ASK AYA

Published on August 3rd, 2018 | by Aya de Leon

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Ask Aya: Latest Mom Fave – Harvey Street Kids on Netflix

People often ask me “How did you find that amazing feminist [book/movie/tv show]?” I am always looking for new media, because if I don’t offer good alternatives, my kid will beg me to watch sexist shows from hell. Recently, we had a minor rebellion where my eight-year-old insisted that she needed me to greenlight new shows. When I actually put some attention on it, I discovered a “Girls Take the Lead” category on Netflix. And through that category, I found “Harvey Street Kids,” a new animated kid’s show that dropped on June 29th. Before I even showed it to her, I checked it out on Common Sense Media, and the review was encouraging.

Of course, in Netflix’s “Girls Take the Lead,” you’ll also find Barbie and princesses, so I’m not excited about all the places girls are leading. But “Harvey Street Kids” is outstanding. Inspired by the classic Harvey Comics, it’s about three girls who live in an all-kids world on Harvey Street. The classic Harvey characters are updated (and racially diversified) to create an animated battle-of-the-sexes neighborhood dramedy that had me laughing out loud more than my kid (but she loved it too).

As a young adult, I used to watch the show “Recess,” which was another quirky crew of kids show, but when I went to show it to my daughter, I caught a number of subtle gender and racial stereotypes that I wasn’t excited about passing on to the next generation.

On Harvey Street, Audrey is the tomboy. Lotta is the sweetheart. And Dot is the brain. The show is created by a team that has strong female leadership. Created by Emily Brundige, Aliki Theofilopoulos, and Brendan Hay, the content is not only unabashedly feminist, but also intersectionally-minded. The series had me at the first episode when Audrey literally sniffs out an injustice, and later says “capitalism has failed us.” There’s also great slapstick as well as snot and spit humor for the elementary school crowd.

Another show I discovered in this same search is The Worst Witch, also on Netflix. It’s basically an all-girls version of Harry Potter, but more comedic and much less dark. I would prefer a stronger brand of feminism, and better roles for girls and women of color, but overall, I think it’s worth watching. Other longstanding favorite shows are Odd Squad on PBS (a hilarious math version of Dragnet that reminds me of 3-2-1- Contact’s Mathnet from the 90s!) We also love Doozers on Hulu, a Jim Henson family show that follows a mixed gender group of animated green maker/engineers. They solve problems by working as a team, trying, failing, then trying again. Another beloved show from Netflix is Puffin Rock, a beautifully animated adventure about a bird and her family.

Here at Mutha, and in other outlets, I’ve written about the many toxic shows out there for girls. Not only the Disney Princesses, but also shows that appear progressive at first glance, like Zootopia and Doc McStuffins. Also here at Mutha, I’ve written about the negative impact from inclusion of romance in shows for children.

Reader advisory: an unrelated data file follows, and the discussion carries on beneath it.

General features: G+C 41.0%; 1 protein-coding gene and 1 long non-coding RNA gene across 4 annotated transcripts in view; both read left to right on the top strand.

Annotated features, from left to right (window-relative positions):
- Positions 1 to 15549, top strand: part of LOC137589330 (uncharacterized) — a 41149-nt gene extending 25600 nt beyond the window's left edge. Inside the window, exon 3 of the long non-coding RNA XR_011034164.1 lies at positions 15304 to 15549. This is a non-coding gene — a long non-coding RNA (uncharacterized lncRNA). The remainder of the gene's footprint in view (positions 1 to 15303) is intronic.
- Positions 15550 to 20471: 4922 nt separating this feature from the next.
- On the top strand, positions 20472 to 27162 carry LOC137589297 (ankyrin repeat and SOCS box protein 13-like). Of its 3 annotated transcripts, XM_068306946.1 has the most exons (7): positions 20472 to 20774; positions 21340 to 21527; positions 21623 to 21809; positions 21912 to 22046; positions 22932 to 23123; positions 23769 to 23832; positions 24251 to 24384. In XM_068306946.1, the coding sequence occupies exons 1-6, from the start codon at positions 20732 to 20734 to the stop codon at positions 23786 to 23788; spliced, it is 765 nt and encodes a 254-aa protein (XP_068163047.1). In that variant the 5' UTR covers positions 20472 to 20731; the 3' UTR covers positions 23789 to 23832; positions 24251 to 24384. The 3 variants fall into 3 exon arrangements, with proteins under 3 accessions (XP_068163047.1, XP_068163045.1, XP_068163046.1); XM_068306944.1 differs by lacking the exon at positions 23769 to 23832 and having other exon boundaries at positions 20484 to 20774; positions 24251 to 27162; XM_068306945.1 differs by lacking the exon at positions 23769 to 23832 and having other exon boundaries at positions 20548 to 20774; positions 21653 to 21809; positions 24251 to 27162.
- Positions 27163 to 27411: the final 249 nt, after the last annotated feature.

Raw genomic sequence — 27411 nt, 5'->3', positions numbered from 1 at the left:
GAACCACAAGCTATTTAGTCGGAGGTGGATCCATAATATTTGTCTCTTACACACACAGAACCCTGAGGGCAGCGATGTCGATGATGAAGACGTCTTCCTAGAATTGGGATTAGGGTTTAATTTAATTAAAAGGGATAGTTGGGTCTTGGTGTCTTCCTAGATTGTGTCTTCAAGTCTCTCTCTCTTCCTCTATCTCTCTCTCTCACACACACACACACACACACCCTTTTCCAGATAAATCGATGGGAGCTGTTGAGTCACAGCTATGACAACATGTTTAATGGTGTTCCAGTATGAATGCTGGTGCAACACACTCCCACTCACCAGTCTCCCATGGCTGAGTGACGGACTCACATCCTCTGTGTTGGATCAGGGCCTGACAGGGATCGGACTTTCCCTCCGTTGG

Harvey Street Kids has funny romantic moments, but they’re over the top, with people’s eyes getting all googly, and they are as likely to happen between a kid and a potential pet, or same gender kids as any boy/girl drama. Thank you, “Girls Take the Lead” category! I’m only a couple episodes in, but I’m hooked. I hope the quality holds up and that we get many more seasons.

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About the Author

Aya de León teaches creative writing at U.C. Berkeley. Kensington Books publishes her adult novels, her award-winning “Justice Hustlers” feminist heist series (which includes SIDE CHICK NATION, the first novel published about Hurricane Maria in Puerto Rico), A SPY IN THE STRUGGLE, about a young Black woman FBI agent who infiltrates an African American political organization fighting for climate justice and Black Lives (out now), and QUEEN OF URBAN PROPHECY about women in hip hop, police violence and the climate crisis (out now). In October 2021, Aya published a young adult thriller about a pair of undocumented Dominican teen girls who uncover a kidnapping plot to stop the Green New Deal called THE MYSTERY WOMAN IN ROOM THREE. Given the climate emergency, this novel was too politically urgent for traditional publishing, so it was serialized in in six installments on Orion Magazine, and is available free of charge. In October 2022, her next young adult novel comes out from Candlewick Books, UNDERCOVER LATINA—about a 14-year-old spy who passes for white to stop a white nationalist terrorist—the first in a Black/Latina spy girl series. In spring 2022, Aya is producing a free online conference called Black Literature vs. The Climate Emergency at UC Berkeley African American Studies. Aya is also working on a memoir of her body that explores the intersection of food, body image, race, and the environment. Finally, her Justice Hustlers series has been optioned for television, and she is currently working on the pilot. Find her at ayadeleon.com



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